NJ Divorce: Letting Go with Grace
A NJ Divorce technically marks the end of a marriage, but it also is the end of a life that you thought you would lead. Consider that you likely imagined yourself growing old and retiring with your ex. Every vision you had of the future had him or her in it, and now that person is no longer a part of your life. More than that, divorce can be a tremendous detriment to your financial situation, and there is certainly emotional pain to boot. Whether you are pondering divorce or you are actively proceeding with it, it is important to proceed with grace.
All too many of us have had the unfortunate experience of knowing others who have been caught up in a nasty divorce with a bitter custody battle or a terrible fight for division of assets. Nobody wins in such situations regardless of the outcome of the court case. However, handling a divorce with grace often requires open, honest communication with both parties, and this can be difficult to do. To begin with, make it clear to your ex that you would like to proceed with an amicable divorce. Dragging this process on for longer than necessary does nobody any good, and it is better to cut your ties and to begin your new life. That being said, do not settle for less than what is rightfully yours, but do not ask for more than should be yours.
Some couples are able to be friends after a NJ divorce, and why should this not be the case? Your ex was likely your best friend for many years, and he or she may be one of the closest people in your life. A New Jersey divorce may change the nature of the relationship, but it does not have to change the fact that you both still care about each other and want what is best for the other person. Even when the other person has committed adultery or has done things that you cannot live with, chalk those things up to being tossed away with the marriage itself. That part of your life is over, and now you can nurture your friendship with your ex to a degree.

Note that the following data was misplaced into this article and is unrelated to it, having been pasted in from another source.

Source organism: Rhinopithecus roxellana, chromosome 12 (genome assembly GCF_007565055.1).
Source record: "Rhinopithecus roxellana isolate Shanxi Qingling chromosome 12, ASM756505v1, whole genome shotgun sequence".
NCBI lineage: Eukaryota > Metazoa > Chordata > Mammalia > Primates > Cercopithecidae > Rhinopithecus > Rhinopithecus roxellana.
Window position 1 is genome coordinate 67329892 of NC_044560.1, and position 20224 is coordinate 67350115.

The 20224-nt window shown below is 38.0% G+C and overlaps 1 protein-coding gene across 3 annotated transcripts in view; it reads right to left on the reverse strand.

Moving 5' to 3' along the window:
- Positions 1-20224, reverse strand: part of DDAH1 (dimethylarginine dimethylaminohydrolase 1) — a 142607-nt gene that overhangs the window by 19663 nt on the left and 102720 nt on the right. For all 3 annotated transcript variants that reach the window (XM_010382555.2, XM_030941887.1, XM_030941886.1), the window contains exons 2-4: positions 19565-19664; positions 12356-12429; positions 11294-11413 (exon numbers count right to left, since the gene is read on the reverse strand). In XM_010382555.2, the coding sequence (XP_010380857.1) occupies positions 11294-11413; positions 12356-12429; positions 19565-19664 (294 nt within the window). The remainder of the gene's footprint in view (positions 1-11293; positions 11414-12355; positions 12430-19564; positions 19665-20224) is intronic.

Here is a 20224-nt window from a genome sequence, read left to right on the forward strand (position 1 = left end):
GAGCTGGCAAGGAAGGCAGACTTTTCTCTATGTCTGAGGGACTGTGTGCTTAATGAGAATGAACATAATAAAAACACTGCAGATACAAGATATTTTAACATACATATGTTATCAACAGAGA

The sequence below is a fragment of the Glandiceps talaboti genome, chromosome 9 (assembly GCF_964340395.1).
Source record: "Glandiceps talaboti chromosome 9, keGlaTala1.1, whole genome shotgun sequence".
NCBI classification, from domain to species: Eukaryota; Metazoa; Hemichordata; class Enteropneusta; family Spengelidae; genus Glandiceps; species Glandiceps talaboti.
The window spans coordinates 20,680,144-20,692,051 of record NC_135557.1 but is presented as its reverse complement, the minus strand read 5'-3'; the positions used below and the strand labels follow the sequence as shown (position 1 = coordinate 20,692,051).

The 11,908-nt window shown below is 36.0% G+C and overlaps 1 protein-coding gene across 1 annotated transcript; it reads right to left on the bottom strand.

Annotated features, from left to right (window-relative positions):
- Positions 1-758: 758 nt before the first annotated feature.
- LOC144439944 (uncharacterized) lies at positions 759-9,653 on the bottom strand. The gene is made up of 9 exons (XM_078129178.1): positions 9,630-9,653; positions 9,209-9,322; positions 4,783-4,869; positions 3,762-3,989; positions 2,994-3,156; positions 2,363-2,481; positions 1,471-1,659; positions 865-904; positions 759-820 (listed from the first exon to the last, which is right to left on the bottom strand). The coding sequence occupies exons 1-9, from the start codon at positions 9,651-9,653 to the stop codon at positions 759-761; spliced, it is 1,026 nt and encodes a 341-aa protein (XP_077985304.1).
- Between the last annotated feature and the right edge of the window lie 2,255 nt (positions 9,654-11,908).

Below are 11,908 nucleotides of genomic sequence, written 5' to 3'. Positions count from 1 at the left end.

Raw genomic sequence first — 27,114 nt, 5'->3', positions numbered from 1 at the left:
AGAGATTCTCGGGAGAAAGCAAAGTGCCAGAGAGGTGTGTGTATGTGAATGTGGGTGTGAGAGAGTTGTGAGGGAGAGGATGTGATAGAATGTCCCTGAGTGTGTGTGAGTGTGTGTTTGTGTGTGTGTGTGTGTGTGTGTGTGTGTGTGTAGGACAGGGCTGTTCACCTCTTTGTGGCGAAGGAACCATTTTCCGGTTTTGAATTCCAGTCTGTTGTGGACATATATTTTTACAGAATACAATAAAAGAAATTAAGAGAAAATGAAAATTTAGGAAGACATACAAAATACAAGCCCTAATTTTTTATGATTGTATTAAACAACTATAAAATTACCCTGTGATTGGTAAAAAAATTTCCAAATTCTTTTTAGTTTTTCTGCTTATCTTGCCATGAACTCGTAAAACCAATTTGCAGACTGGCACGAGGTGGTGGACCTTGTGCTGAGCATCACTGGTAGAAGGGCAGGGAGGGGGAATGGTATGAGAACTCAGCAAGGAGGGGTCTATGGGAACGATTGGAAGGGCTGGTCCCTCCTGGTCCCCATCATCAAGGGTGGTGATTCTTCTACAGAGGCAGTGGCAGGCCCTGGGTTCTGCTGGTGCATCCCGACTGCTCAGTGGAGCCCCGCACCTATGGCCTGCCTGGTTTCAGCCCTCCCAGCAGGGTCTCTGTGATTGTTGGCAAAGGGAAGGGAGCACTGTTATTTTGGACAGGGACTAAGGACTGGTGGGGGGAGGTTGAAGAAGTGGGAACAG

Each NJ divorce case is unique in its own right, but remember that you once loved this person enough to devote your entire life to him or her. Sometimes things do not work out, and it is acceptable to be sad and to mourn the loss of the life that you were going to live together. However, ultimately, that likely does not equate to bitterness toward that person despite all of the circumstances. Find space in your heart to forgive and to let go, and you will be able to more gracefully navigate through the divorce process.
Peter Van Aulen has been certified by the New Jersey Supreme Court as a matrimonial attorney. This is a distinction given to a small number attorneys in the state. He has over twenty-four years of experience in divorce and family law. If you have any questions concerning a NJ divorce, call the Law Offices of Peter Van Aulen at (201) 845-7400 for a free in office consultation.